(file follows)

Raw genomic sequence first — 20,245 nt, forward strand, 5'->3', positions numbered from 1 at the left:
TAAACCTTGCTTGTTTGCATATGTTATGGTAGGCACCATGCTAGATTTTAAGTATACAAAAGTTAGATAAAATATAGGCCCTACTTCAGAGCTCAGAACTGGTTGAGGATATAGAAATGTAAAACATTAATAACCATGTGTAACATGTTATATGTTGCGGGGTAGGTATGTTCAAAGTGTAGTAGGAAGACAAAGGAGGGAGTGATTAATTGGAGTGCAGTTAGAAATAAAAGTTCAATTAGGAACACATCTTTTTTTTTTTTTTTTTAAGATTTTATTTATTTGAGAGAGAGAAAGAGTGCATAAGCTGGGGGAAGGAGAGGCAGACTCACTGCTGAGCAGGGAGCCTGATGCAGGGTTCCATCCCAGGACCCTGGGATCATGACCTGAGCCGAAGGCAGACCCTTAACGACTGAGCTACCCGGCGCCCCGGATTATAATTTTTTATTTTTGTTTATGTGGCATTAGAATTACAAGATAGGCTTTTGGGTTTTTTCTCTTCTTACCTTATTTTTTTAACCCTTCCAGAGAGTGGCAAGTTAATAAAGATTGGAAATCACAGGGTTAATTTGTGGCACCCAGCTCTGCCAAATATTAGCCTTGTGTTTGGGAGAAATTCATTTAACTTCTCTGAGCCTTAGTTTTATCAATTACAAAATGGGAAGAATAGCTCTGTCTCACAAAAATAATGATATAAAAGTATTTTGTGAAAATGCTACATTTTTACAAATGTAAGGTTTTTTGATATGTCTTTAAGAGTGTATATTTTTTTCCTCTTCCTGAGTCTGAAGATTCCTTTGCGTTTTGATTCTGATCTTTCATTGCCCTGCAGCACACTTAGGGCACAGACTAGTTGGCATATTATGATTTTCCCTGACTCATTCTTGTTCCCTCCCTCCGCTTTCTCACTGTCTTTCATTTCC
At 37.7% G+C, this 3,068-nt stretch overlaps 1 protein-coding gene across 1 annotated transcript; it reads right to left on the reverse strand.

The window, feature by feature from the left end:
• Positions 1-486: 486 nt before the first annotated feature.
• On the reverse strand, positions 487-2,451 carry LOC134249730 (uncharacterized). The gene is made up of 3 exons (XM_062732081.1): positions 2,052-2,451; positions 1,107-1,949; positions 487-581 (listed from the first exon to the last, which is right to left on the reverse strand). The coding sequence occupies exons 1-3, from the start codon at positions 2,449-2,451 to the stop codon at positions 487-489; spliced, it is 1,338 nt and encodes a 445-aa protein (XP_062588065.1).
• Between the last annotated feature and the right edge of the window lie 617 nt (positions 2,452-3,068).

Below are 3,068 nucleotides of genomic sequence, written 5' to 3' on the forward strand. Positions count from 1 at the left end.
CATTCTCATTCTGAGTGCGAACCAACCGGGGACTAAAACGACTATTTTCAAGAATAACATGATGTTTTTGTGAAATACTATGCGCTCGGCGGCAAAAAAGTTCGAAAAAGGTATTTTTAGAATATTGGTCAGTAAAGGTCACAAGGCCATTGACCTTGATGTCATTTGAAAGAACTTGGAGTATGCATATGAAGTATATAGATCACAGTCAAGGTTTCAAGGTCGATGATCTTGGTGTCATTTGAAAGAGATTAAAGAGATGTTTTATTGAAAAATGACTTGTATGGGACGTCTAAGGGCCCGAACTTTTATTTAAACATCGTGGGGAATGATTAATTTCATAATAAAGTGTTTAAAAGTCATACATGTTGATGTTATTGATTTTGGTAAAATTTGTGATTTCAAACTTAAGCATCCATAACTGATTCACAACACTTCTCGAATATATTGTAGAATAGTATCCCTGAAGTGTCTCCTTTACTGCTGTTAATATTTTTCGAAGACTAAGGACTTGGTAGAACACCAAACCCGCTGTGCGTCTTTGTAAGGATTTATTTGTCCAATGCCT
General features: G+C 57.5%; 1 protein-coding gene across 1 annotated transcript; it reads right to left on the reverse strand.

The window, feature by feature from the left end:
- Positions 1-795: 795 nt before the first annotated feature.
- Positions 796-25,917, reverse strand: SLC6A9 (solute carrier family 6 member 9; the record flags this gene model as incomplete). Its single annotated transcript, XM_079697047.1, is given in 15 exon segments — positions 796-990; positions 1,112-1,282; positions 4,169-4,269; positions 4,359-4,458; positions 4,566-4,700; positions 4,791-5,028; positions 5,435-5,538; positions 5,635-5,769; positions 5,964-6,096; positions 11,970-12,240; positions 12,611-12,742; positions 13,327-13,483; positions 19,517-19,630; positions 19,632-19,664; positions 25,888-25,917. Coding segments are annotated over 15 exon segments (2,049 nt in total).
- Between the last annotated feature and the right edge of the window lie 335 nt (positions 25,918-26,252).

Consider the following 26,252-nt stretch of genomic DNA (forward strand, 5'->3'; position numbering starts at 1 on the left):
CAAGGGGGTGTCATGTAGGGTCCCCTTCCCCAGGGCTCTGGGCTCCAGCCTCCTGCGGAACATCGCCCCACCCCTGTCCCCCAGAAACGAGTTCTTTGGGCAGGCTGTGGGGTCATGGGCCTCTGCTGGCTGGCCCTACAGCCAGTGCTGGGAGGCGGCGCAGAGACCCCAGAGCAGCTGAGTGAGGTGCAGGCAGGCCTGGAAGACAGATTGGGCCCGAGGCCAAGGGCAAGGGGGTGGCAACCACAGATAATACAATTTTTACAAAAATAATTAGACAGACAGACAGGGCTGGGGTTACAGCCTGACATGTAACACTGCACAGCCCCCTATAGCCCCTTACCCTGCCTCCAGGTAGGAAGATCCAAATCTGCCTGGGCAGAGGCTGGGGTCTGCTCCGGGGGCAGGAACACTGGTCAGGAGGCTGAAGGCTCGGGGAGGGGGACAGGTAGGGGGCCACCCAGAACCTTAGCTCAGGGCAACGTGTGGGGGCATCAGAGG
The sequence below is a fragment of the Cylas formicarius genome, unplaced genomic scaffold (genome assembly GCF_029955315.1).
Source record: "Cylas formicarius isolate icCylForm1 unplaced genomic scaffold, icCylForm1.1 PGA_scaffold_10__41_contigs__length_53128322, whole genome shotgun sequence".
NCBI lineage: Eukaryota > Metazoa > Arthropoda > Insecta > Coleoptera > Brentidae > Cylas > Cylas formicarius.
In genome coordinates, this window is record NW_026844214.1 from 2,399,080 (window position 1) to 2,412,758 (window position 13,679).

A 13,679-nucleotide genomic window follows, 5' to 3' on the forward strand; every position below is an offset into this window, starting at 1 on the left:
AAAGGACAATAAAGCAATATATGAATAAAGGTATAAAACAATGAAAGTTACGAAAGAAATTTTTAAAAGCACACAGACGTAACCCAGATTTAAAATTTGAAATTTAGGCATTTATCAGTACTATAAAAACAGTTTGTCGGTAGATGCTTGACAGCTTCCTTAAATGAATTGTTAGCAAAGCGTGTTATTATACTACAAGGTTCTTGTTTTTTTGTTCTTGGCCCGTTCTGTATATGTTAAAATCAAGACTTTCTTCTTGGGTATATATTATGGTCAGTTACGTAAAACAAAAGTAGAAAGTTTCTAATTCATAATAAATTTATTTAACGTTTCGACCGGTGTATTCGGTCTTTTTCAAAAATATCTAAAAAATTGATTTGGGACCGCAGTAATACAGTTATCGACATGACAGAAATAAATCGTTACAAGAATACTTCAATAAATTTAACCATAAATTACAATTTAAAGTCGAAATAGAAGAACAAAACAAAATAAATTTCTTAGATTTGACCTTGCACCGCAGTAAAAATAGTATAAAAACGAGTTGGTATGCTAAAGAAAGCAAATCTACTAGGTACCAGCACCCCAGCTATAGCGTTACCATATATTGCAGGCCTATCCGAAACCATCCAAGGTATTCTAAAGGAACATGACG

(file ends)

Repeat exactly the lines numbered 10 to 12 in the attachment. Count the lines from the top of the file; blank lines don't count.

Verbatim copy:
General features: G+C 57.5%; 1 protein-coding gene across 1 annotated transcript; it reads right to left on the reverse strand.

The window, feature by feature from the left end:
- Positions 1-795: 795 nt before the first annotated feature.